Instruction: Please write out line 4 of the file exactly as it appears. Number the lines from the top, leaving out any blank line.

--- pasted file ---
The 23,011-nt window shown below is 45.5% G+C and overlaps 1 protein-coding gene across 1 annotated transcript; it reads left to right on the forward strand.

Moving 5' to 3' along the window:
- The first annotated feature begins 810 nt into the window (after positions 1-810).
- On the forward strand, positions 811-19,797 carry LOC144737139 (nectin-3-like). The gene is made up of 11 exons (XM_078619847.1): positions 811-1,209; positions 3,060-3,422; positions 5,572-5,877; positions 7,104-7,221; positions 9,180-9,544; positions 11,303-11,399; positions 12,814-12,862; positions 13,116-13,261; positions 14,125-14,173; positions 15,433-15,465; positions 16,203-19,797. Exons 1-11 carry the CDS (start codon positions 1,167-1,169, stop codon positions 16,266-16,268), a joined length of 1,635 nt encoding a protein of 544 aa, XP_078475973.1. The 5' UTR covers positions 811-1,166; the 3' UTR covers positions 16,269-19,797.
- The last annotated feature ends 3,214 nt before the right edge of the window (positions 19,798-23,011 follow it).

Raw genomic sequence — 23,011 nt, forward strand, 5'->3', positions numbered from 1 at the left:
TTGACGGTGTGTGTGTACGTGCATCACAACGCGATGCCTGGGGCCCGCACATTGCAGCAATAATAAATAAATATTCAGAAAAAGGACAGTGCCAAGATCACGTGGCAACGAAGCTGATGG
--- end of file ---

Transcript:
- On the forward strand, positions 811-19,797 carry LOC144737139 (nectin-3-like). The gene is made up of 11 exons (XM_078619847.1): positions 811-1,209; positions 3,060-3,422; positions 5,572-5,877; positions 7,104-7,221; positions 9,180-9,544; positions 11,303-11,399; positions 12,814-12,862; positions 13,116-13,261; positions 14,125-14,173; positions 15,433-15,465; positions 16,203-19,797. Exons 1-11 carry the CDS (start codon positions 1,167-1,169, stop codon positions 16,266-16,268), a joined length of 1,635 nt encoding a protein of 544 aa, XP_078475973.1. The 5' UTR covers positions 811-1,166; the 3' UTR covers positions 16,269-19,797.